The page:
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Want your loved ones to talk to you from beyond the grave? Technology's not quite there yet, says AT&T, but the best thing to do is record as much as you can of their voice, in as good a setting and as high res as plausible....


Can I use my own voice?

Not in AT&T Natural Voices™.

The reasons for wanting customized voices are varied. Some people just think it would be cool. Some are losing their voices due to a medical condition or upcoming surgery and would like to have their own synthetic voice rather than a generic one. Some people have audio tapes of a late loved one. (See the reference to ModelTalker in the section on Assistive Technologies below that may be useful for people soon to lose their voices.)

Creating high-quality voices requires a good voice talent, a sound-proof room, professional audio equipment, hours of written material with thorough coverage of phoneme combinations in the language, and the time and expertise to turn those recordings into a decent synthetic voice. Because of the expense involved, custom voice builds are usually done for corporations that want to computerize an existing actor's voice, for example to continue a brand image.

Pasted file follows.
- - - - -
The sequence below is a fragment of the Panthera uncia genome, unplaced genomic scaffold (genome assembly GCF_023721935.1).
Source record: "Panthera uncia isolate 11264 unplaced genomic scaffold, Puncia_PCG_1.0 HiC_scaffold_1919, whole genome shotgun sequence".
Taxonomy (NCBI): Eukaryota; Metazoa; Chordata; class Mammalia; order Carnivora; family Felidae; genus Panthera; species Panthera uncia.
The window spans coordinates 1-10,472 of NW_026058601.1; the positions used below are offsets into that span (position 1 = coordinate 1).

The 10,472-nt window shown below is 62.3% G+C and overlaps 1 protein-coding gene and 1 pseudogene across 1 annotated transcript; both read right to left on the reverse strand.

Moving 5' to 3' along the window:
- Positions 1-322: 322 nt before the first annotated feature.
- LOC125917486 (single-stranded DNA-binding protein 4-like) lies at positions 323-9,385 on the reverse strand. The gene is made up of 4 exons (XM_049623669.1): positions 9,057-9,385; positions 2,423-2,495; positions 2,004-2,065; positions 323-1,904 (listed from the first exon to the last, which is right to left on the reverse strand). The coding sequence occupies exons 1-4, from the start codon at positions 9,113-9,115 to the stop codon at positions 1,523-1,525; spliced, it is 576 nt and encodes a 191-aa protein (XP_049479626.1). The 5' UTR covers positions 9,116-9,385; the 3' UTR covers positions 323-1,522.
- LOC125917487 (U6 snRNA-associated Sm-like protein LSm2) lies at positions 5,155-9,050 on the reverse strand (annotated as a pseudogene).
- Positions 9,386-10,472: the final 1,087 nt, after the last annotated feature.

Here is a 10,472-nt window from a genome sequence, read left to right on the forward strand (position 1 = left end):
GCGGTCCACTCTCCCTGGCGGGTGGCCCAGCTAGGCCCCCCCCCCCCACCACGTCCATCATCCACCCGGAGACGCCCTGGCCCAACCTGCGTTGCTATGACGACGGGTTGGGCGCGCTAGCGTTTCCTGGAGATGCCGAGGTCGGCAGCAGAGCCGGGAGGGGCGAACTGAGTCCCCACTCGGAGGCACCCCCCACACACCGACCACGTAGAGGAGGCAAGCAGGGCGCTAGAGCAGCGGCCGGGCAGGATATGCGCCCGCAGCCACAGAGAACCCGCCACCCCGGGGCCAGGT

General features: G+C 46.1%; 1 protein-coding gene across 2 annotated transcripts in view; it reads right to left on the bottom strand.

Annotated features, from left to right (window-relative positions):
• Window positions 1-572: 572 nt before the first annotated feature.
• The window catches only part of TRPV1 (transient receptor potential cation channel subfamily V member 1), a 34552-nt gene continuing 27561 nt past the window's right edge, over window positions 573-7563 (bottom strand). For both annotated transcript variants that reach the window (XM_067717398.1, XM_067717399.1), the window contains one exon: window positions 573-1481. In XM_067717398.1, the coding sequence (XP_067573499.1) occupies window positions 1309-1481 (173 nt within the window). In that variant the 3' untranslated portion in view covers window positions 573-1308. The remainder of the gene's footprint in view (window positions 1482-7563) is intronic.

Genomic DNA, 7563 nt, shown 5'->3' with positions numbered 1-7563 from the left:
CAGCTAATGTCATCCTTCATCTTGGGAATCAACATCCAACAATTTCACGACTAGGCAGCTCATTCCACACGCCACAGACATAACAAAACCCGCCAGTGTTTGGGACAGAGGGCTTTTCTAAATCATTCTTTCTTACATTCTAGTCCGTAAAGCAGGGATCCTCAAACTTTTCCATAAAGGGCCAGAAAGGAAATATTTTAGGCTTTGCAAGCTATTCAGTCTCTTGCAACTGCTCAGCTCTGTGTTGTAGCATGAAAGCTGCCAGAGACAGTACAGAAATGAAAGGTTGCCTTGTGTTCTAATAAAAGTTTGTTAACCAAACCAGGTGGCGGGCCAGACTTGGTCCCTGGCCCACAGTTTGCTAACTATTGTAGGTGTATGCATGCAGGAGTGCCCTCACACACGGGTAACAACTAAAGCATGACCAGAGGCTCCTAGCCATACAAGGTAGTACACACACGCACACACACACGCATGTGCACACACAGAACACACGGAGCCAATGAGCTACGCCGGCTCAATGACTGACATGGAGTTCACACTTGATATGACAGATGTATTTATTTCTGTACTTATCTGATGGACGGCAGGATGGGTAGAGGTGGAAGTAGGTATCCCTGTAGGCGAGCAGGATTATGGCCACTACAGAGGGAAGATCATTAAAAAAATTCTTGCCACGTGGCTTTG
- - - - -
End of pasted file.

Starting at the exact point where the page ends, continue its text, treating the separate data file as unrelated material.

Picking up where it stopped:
Since even professional actors reading well-chosen material don't always synthesize well, another possibility is to get the highest quality recordings possible, and as much of it as possible. Keep the recordings in a safe place until the technology improves for transforming one voice to sound like another. It may take far less material to build a tranformation model than it does to build a TTS voice from scratch. Eventually it may be possible to take a good TTS voice that is roughly similar (e.g. mid-pitch-range male, same accent) and morph it to sound like the desired person.


From research.att.com.

Comments

mackknopf
Jul. 31st, 2012 08:08 am (UTC)
Respond here (should you be so moved)
Okay, I created a #%#! Livejournal account again, of all things I thought I would never do again, for the sole purpose of being able to comment here AND get replies sent to my Gmail inbox. :)

Chances I would ever remember to check an LJ guest inbox, even if it worked? Close to non-existent... So, err, reply down here to this comment should you have anything pithy to say back. Maybe it'll work.
kaolinfire
Jul. 31st, 2012 08:01 pm (UTC)
Re: Respond here (should you be so moved)
:hehe: ah, the evil that is the internet goes on and on....

I did not know that Roger Ebert's throat was damaged...any clue what company he used, what software underlying?

I see his stuff flow by on Twitter frequently, regarding anything-and-everything. :)

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